Mary Nimmo Moran is one of the most famous female etchers in history. Less well known is Washington D.C. artist Minnie Briggs Raul, who used the same medium. Although their artistic styles are noticeably different, they both utilized their extraordinary talents in the field of printmaking.
In 2018, Mary Rice, great-niece of Minnie Briggs Raul, donated a large number of her original prints, poems, correspondence, and newspaper clippings which span the many years of Raul’s success. Donald N. Briggs, Mayor of Emmitsburg, Maryland and grandson of Minnie Briggs Raul (1886-1955), donated fourteen of the artist’s etched copper plates, which correspond to the prints generously given by his cousin, Mary Rice.
When I was hired as the Curatorial Intern for Georgetown’s Art Collection, I had the privilege of sorting through this extensive donation of prints and other archival materials in order to catalog them for Georgetown’s records. Coinciding with this cataloging project, I was reading a few articles on Mary Nimmo Moran (1842-1899) for my American Landscape class, as part of my Museum Studies Masters Program.
I was immediately struck with comparative notes in my brain about the two female artists: although they were from different time periods, something about their styles just resonated with me, and I wanted to know more about them. As I dove deeper into my research into their respective lives and oeuvres (bodies of work), I noticed how although they stylistically contrast, Mary and Minnie showcase the spectrum of female printmaking abilities. Mary’s hard, bold lines and Minnie’s soft, graceful curves encompass a wide range of artistic skills and styles, and this made me really excited to write this comparative analysis.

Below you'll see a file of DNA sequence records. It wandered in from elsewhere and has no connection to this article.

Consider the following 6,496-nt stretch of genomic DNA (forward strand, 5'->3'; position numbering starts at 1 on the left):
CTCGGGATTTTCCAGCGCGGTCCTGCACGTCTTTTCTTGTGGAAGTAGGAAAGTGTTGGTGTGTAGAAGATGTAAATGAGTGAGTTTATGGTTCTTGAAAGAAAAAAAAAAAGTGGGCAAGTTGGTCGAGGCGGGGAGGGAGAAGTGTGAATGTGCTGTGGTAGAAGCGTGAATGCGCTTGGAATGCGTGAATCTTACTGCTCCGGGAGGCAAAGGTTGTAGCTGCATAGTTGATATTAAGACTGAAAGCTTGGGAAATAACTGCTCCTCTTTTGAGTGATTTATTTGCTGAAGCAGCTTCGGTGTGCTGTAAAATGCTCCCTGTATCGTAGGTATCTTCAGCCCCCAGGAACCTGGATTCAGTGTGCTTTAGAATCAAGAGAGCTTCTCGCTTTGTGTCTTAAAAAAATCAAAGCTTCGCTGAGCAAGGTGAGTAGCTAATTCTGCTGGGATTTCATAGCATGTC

Another connection was my mom’s Aunt Annie, a watercolorist in Texas. As soon as I unpacked the Minnie Briggs Raul collection I was immediately drawn to the similarities between them. Aunt Annie loved the Texas wildflowers and birds much like Minnie loved the D.C. wildflowers and birds, and they expressed this love through their art.
Although Aunt Annie and Minnie Briggs Raul used different creative media, their artworks are both delicate and pleasant to look at. However, Mary Nimmo Moran’s work strikes the viewer in a more emotional vein. They also differ in a conceptual sense. Mary Nimmo Moran evolved within the nineteenth-century Hudson River Landscape School of painting, which is evidenced in the panoramic scenery she depicted throughout her career, and she was strongly encouraged by her husband, the successful landscape painter Thomas Moran. As the daughter of noted horticulturist William Dennis Pyles, Minnie showed a talent for drawing wildflowers and trees from an early age, at their home in Camp Springs, Maryland.